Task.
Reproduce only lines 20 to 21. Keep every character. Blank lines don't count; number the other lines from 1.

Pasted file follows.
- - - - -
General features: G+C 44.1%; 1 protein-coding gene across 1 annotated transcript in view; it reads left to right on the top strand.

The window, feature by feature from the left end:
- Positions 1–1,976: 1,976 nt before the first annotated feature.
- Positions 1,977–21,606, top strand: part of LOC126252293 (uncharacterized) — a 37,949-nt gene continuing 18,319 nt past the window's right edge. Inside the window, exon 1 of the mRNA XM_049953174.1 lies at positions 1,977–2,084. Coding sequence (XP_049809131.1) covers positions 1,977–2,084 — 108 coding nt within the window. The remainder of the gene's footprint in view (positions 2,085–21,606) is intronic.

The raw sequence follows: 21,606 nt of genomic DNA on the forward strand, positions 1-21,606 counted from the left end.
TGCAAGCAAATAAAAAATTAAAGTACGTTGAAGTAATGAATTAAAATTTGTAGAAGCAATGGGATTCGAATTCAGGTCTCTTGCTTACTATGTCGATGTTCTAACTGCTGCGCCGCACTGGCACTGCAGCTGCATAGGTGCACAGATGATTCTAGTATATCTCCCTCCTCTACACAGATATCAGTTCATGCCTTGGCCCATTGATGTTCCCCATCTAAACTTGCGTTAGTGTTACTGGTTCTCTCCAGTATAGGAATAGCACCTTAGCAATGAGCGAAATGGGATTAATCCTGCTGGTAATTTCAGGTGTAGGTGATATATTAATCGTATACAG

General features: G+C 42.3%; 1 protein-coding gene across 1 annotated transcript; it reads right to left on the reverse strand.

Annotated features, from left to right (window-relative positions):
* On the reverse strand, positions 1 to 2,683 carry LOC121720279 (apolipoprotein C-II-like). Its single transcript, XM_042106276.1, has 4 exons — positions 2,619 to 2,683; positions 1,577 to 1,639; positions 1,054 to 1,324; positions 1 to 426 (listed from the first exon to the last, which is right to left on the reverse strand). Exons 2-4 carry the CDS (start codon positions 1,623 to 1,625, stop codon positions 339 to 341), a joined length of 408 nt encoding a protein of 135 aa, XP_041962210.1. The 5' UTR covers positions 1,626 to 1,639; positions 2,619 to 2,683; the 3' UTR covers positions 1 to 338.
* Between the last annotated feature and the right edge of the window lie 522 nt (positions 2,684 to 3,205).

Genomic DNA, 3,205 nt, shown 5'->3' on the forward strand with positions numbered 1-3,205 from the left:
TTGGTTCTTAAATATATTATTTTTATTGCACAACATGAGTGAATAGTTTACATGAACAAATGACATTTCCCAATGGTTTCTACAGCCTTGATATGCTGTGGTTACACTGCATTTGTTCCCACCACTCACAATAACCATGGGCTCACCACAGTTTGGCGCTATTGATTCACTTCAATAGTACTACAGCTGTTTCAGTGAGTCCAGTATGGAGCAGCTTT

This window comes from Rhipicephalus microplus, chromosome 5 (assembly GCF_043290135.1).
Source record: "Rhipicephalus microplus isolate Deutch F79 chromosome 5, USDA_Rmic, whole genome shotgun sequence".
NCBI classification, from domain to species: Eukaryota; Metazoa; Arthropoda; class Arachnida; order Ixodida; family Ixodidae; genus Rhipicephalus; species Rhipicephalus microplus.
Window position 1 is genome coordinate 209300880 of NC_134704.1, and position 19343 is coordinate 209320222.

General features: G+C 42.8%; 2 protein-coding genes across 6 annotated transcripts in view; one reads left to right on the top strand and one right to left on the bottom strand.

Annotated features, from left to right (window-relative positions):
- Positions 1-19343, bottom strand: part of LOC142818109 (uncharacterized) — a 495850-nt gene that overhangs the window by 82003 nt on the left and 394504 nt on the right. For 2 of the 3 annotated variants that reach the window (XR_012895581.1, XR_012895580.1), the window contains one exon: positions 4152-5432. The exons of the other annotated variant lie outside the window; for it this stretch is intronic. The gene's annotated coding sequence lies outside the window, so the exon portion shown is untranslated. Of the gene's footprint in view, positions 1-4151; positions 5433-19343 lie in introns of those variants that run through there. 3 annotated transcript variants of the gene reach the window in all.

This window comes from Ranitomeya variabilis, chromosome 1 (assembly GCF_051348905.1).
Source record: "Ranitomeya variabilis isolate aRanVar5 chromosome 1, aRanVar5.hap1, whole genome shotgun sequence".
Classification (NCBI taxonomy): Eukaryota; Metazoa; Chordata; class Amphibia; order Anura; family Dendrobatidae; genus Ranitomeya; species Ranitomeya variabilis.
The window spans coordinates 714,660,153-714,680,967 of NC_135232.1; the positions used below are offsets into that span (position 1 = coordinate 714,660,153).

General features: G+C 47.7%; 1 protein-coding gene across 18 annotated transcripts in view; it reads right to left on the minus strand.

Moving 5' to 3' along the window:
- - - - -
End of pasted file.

This window comes from Ranitomeya variabilis, chromosome 1 (assembly GCF_051348905.1).
Source record: "Ranitomeya variabilis isolate aRanVar5 chromosome 1, aRanVar5.hap1, whole genome shotgun sequence".